Anxiety disorders are currently the most common form of mental illness in the United States, affecting more than 40 million adults. With how common anxiety and depression are, you’re not alone in your feelings and experiences.
Finding the right tools to deal with and treat anxiety — via therapy and/or medication — can make coping with and recovering from anxiety significantly easier. However, if you’re not sure about the symptoms of anxiety, read on:
Everyone experiences anxiety differently. Not only are there multiple different kinds of anxiety disorders, symptoms of anxiety can be mental and physical. With that being said, there are some common symptoms across the board:
People with anxiety disorders often worry a great deal or have a sense of dread. These symptoms usually last six months or longer. These feelings can stem from anywhere; school, work, family troubles, or finances just to name a few. Keeping these feelings in check can be extremely challenging and draining.
Some of the most common physical symptoms a person can get when struggling with anxiety involve their heart. When a person with an anxiety disorder goes through a stressful situation, they can find their heart rate going up or feel an irregular heart beat. This feeling is especially common during panic and anxiety attacks. Anxiety attacks last longer than panic attacks, but somebody with a panic disorder can experience panic attacks regularly.
Anxiety can quite literally keep you up at night. Problems falling asleep and/or staying asleep are quite common for those with anxiety. Unfortunately, sleep problems can also further contribute to anxiety, which means you run the risk of getting caught in a cycle.
Even if you manage to get a good night’s rest, anxiety can cause fatigue throughout the day. Anxiety can be emotionally and, by extension, physically exhausting. This makes getting through the day harder, and causes even further fatigue. As well, your mood can quickly change when you’re tired. This means you’re at greater risk for developing depression, which is co-morbid with anxiety disorders.
It’s very easy to see how being anxious can make you feel irritable. Getting lost in anxious thoughts might make it easier for a person to get angry and lash out at others. Those living with anxiety also might find they lose their patience quicker than they used to. This common symptom can have a significant effect on a person’s social life and personal relationships.
Anxiety can be caused by many things and can come in the form of several different disorders, but it can also be treated. Treatment for each anxiety disorder can be similar due to the shared symptoms, and usually includes a combination of medication and therapy.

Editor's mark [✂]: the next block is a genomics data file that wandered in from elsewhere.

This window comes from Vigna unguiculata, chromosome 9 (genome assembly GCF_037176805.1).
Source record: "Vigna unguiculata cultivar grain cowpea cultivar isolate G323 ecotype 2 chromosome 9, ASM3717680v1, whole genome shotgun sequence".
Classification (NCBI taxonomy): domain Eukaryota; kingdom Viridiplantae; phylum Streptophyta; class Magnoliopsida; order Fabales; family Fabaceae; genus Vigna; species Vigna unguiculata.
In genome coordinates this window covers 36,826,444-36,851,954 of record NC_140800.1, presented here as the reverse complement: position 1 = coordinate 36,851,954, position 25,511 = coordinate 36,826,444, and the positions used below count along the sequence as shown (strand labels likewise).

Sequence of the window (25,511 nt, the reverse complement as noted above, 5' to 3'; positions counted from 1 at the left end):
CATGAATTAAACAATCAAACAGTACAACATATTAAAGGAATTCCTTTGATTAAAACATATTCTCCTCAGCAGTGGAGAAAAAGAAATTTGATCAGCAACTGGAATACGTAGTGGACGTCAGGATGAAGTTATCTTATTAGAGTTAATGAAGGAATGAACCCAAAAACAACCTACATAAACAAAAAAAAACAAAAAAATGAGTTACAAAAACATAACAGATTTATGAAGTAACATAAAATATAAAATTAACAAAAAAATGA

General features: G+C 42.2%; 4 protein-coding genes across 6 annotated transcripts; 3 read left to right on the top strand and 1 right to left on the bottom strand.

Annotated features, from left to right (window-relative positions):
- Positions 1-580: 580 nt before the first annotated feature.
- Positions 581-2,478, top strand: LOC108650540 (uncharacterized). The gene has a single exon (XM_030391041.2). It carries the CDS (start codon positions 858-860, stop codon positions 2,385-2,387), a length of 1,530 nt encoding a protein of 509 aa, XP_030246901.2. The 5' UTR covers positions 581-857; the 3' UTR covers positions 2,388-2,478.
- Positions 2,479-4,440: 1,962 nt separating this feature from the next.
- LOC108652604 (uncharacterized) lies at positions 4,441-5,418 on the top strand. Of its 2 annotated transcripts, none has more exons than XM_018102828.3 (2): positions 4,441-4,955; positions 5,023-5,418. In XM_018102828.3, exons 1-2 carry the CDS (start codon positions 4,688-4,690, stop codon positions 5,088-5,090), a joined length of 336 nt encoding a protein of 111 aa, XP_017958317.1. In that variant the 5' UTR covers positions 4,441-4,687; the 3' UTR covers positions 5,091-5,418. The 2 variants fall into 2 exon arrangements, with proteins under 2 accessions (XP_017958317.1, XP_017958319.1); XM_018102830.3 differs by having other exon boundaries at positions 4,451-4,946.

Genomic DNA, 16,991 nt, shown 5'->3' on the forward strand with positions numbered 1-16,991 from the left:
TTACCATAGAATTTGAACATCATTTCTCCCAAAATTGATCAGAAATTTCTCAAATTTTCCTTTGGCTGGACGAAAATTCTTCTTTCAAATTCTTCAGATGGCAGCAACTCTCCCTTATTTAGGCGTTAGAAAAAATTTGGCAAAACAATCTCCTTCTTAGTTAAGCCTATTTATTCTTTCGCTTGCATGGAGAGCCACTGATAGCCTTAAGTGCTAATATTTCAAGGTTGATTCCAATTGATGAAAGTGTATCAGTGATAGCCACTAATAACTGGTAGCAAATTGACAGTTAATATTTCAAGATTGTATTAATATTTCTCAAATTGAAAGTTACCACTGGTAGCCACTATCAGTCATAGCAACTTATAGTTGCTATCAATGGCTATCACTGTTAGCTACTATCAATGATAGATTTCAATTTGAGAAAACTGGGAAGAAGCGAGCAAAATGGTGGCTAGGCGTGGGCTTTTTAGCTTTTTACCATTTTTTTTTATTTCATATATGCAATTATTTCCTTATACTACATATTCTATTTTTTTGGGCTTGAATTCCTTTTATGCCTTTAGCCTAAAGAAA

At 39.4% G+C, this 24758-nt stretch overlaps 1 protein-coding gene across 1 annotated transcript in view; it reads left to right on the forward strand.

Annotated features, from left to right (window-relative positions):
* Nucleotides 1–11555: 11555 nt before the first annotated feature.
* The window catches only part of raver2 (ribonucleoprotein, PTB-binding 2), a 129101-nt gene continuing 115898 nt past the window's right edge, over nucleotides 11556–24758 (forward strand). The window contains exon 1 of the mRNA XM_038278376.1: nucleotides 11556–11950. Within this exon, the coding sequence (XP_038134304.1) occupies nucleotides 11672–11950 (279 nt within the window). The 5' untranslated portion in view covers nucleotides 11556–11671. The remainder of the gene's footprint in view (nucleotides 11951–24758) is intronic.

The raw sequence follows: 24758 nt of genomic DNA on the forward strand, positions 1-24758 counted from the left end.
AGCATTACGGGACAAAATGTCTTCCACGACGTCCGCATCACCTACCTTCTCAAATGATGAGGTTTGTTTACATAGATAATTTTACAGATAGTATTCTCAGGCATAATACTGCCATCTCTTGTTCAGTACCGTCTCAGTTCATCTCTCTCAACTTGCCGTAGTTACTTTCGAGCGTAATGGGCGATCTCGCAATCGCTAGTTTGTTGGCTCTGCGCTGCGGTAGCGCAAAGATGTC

Medication can only be provided through your primary care provider or a psychiatrist, both of whom can diagnose you if you seem to be struggling from an anxiety disorder. It’s important to know that there is NOT a one-size-fits-all treatment when it comes to medication. It takes a specific amount and sometimes combination of medications to really help ease your symptoms. Your psychiatrist can work with you to find the perfect anxiety treatment tools for you.
Therapy is one of the most effective ways to address anxiety. It’s a helpful resource, because it gets to the bottom of what’s causing a person’s anxiety and can provide solutions. A therapist trained in anxiety disorders is able to give you the skills and healthy coping mechanisms to better deal with your anxiety. There’s even a chance to overcome it entirely through therapy.
METRO’s Behavioral Health team stresses the importance of asking for help. Anxiety disorders are common and treatable, and there is no shame in reaching out for new resources. Talk therapy with licensed professionals, who are trained to listen and encourage positive outcomes, is one of the most effective treatments.
Metro Inclusive Health offers individual and group support options that are accessible, convenient and affordable for all. Visit with a professional, licensed therapist in-person, or from the comfort of your home via TeleHealth. All you need is a smartphone, mobile device or desktop computer.
Therapists are LGBTQ+ and gender-affirming and trained in cultural competency. Together, we can build a brighter and more hopeful future, with a path to overall mental health and wellness.
While one person may benefit from talk therapy, another may benefit from medication and another may benefit from both. It’s about building the mental health toolkit that helps move you forward. Our psychiatric services can help you build this toolkit, and create the best version of yourself.
To learn more and schedule an appointment, call 727-321-3854.